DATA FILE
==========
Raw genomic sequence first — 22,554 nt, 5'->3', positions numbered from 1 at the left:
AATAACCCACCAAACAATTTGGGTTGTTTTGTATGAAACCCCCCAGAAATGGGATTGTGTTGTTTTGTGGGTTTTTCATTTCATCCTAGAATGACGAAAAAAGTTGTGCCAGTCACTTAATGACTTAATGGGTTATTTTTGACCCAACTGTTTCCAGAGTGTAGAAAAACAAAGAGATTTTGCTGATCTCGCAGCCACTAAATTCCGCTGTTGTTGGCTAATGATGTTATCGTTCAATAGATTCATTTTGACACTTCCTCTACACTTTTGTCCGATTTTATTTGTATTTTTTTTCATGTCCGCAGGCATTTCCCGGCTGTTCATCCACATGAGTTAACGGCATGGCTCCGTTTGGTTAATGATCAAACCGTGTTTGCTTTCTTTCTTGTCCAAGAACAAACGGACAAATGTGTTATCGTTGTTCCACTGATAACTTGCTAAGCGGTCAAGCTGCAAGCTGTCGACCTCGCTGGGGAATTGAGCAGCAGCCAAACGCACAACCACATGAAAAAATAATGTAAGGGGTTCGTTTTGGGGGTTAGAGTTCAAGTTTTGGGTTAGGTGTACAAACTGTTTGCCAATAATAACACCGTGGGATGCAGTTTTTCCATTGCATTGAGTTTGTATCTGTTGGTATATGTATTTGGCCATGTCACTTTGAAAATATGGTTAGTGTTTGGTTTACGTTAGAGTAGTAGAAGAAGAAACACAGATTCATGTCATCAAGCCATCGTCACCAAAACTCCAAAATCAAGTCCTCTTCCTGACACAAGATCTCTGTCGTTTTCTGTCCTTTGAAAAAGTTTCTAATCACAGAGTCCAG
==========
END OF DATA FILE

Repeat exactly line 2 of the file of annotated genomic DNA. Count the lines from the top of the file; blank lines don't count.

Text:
AATAACCCACCAAACAATTTGGGTTGTTTTGTATGAAACCCCCCAGAAATGGGATTGTGTTGTTTTGTGGGTTTTTCATTTCATCCTAGAATGACGAAAAAAGTTGTGCCAGTCACTTAATGACTTAATGGGTTATTTTTGACCCAACTGTTTCCAGAGTGTAGAAAAACAAAGAGATTTTGCTGATCTCGCAGCCACTAAATTCCGCTGTTGTTGGCTAATGATGTTATCGTTCAATAGATTCATTTTGACACTTCCTCTACACTTTTGTCCGATTTTATTTGTATTTTTTTTCATGTCCGCAGGCATTTCCCGGCTGTTCATCCACATGAGTTAACGGCATGGCTCCGTTTGGTTAATGATCAAACCGTGTTTGCTTTCTTTCTTGTCCAAGAACAAACGGACAAATGTGTTATCGTTGTTCCACTGATAACTTGCTAAGCGGTCAAGCTGCAAGCTGTCGACCTCGCTGGGGAATTGAGCAGCAGCCAAACGCACAACCACATGAAAAAATAATGTAAGGGGTTCGTTTTGGGGGTTAGAGTTCAAGTTTTGGGTTAGGTGTACAAACTGTTTGCCAATAATAACACCGTGGGATGCAGTTTTTCCATTGCATTGAGTTTGTATCTGTTGGTATATGTATTTGGCCATGTCACTTTGAAAATATGGTTAGTGTTTGGTTTACGTTAGAGTAGTAGAAGAAGAAACACAGATTCATGTCATCAAGCCATCGTCACCAAAACTCCAAAATCAAGTCCTCTTCCTGACACAAGATCTCTGTCGTTTTCTGTCCTTTGAAAAAGTTTCTAATCACAGAGTCCAG